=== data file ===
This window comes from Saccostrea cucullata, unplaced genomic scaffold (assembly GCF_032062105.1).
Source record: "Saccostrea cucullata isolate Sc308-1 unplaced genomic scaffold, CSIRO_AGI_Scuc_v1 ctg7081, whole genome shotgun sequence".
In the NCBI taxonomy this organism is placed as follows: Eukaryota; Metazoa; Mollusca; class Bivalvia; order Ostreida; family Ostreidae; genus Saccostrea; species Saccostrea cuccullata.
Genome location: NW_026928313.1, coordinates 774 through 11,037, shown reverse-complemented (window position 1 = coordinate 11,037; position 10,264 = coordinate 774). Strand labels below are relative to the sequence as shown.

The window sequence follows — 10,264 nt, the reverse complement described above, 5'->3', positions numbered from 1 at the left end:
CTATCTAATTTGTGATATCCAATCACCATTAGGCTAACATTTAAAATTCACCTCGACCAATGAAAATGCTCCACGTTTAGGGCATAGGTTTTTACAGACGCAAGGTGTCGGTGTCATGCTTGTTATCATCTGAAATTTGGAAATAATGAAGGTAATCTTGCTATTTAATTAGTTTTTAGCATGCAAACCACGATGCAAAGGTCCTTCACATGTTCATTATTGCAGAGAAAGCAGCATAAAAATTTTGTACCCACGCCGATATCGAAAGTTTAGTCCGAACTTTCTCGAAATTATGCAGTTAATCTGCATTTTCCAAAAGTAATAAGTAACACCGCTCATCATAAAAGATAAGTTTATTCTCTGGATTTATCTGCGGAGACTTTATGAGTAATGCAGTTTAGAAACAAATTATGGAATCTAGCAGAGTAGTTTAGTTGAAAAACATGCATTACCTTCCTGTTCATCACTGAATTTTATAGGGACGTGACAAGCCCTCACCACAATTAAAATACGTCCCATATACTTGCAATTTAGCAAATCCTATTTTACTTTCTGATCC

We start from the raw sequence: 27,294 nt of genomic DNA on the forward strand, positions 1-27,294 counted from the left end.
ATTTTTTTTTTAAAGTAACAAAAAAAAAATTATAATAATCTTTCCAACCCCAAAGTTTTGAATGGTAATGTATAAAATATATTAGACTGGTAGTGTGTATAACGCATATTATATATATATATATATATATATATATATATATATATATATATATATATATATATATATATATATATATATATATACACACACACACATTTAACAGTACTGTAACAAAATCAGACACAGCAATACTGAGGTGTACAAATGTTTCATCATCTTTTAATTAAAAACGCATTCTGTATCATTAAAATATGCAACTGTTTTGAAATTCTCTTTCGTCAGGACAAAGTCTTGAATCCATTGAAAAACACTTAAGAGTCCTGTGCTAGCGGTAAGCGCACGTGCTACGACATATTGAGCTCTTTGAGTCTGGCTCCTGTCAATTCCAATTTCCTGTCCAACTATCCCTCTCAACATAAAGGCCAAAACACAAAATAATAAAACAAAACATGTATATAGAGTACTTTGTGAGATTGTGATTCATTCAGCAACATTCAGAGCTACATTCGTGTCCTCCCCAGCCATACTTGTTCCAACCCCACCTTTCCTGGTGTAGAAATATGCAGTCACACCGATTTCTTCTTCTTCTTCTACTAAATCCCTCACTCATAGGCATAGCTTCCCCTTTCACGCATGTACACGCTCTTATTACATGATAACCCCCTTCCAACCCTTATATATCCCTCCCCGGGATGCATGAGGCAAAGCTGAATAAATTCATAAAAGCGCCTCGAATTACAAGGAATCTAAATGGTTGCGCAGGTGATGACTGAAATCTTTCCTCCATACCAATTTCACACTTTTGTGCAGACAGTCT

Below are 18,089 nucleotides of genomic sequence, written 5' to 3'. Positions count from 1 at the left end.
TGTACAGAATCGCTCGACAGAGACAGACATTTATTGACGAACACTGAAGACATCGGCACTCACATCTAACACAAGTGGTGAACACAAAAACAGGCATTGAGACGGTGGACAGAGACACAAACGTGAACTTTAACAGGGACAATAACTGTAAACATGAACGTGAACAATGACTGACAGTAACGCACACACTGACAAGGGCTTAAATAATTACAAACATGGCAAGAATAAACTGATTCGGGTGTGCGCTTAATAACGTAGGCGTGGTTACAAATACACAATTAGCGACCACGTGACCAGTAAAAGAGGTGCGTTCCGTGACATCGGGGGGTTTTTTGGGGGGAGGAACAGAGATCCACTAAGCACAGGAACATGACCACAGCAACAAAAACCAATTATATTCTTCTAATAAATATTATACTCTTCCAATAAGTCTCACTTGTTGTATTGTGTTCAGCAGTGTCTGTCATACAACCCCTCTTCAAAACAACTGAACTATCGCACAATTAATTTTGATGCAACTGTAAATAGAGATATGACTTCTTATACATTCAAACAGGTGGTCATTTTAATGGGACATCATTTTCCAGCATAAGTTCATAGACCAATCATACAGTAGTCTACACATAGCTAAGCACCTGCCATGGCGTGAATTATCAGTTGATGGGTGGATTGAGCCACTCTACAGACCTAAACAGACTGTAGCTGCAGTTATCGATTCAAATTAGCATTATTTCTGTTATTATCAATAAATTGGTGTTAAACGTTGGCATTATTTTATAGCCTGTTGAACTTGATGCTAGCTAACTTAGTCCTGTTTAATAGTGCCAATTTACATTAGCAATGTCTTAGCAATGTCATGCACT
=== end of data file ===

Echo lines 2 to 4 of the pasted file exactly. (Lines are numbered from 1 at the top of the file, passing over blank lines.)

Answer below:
Source record: "Saccostrea cucullata isolate Sc308-1 unplaced genomic scaffold, CSIRO_AGI_Scuc_v1 ctg7081, whole genome shotgun sequence".
In the NCBI taxonomy this organism is placed as follows: Eukaryota; Metazoa; Mollusca; class Bivalvia; order Ostreida; family Ostreidae; genus Saccostrea; species Saccostrea cuccullata.
Genome location: NW_026928313.1, coordinates 774 through 11,037, shown reverse-complemented (window position 1 = coordinate 11,037; position 10,264 = coordinate 774). Strand labels below are relative to the sequence as shown.